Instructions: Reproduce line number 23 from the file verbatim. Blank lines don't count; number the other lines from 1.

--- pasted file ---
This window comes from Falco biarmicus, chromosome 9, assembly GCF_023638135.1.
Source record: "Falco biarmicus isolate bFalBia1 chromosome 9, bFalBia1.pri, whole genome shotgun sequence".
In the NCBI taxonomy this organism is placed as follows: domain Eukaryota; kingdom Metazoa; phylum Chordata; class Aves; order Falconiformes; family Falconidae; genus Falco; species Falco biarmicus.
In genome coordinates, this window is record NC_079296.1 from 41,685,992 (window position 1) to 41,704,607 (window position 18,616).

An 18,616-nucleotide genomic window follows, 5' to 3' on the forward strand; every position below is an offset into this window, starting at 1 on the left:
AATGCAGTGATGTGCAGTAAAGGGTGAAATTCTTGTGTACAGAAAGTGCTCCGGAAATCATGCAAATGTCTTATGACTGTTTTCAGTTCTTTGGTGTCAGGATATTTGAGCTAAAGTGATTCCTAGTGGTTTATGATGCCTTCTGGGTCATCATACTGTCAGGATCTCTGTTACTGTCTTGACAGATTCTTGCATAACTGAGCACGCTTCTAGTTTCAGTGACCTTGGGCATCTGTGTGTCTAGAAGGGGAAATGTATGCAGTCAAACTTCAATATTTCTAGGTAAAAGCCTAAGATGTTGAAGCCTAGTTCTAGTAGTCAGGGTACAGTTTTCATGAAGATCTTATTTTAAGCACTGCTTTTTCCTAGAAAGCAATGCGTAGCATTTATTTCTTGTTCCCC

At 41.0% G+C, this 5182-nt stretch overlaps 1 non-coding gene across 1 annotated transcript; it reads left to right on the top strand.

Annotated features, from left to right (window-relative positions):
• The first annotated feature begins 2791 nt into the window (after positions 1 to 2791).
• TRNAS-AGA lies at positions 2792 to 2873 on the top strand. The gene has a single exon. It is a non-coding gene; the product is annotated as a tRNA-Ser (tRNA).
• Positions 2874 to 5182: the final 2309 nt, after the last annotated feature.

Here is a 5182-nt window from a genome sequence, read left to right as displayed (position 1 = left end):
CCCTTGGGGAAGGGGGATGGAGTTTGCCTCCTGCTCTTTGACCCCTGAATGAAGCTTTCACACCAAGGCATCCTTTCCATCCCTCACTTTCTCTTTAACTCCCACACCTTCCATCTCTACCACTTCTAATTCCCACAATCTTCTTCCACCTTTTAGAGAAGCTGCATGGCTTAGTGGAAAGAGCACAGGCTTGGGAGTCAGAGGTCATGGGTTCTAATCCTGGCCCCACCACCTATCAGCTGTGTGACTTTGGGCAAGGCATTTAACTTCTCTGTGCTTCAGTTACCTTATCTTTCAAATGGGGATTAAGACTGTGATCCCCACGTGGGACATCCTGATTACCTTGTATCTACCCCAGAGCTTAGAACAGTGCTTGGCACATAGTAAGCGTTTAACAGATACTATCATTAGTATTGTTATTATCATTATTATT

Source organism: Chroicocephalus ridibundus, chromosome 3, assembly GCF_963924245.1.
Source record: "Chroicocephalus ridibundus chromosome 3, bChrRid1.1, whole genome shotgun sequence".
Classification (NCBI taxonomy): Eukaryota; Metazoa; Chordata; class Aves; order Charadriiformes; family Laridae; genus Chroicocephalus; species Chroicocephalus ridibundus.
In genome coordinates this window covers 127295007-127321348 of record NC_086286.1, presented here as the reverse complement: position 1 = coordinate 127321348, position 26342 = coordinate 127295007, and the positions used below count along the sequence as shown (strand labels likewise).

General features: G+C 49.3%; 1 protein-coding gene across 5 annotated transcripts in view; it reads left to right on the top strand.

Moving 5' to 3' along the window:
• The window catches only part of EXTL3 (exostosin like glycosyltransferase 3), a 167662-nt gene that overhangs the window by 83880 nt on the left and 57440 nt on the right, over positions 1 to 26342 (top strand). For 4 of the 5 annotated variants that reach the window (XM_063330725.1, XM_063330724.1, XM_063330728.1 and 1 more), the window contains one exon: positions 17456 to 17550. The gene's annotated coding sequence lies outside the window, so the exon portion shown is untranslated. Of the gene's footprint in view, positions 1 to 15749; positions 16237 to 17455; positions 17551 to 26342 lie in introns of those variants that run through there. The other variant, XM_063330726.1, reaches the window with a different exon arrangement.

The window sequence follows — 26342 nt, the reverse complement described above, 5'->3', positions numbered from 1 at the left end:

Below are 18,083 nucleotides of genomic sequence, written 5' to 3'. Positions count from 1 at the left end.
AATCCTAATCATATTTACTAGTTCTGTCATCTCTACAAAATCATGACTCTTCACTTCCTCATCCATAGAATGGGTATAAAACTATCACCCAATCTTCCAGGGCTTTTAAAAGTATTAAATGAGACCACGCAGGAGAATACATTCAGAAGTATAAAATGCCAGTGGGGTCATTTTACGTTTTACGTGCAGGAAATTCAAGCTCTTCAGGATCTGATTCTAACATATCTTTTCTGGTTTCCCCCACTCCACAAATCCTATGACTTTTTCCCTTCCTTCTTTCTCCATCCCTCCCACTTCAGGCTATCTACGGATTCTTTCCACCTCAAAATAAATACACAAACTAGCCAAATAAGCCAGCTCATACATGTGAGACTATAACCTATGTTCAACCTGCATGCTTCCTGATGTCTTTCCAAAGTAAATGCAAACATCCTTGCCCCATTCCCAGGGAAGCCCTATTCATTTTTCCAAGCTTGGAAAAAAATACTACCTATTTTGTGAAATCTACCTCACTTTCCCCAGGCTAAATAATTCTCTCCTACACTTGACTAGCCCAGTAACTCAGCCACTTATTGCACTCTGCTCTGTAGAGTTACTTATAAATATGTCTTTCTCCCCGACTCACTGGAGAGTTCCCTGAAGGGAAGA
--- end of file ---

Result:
AATCCTAATCATATTTACTAGTTCTGTCATCTCTACAAAATCATGACTCTTCACTTCCTCATCCATAGAATGGGTATAAAACTATCACCCAATCTTCCAGGGCTTTTAAAAGTATTAAATGAGACCACGCAGGAGAATACATTCAGAAGTATAAAATGCCAGTGGGGTCATTTTACGTTTTACGTGCAGGAAATTCAAGCTCTTCAGGATCTGATTCTAACATATCTTTTCTGGTTTCCCCCACTCCACAAATCCTATGACTTTTTCCCTTCCTTCTTTCTCCATCCCTCCCACTTCAGGCTATCTACGGATTCTTTCCACCTCAAAATAAATACACAAACTAGCCAAATAAGCCAGCTCATACATGTGAGACTATAACCTATGTTCAACCTGCATGCTTCCTGATGTCTTTCCAAAGTAAATGCAAACATCCTTGCCCCATTCCCAGGGAAGCCCTATTCATTTTTCCAAGCTTGGAAAAAAATACTACCTATTTTGTGAAATCTACCTCACTTTCCCCAGGCTAAATAATTCTCTCCTACACTTGACTAGCCCAGTAACTCAGCCACTTATTGCACTCTGCTCTGTAGAGTTACTTATAAATATGTCTTTCTCCCCGACTCACTGGAGAGTTCCCTGAAGGGAAGA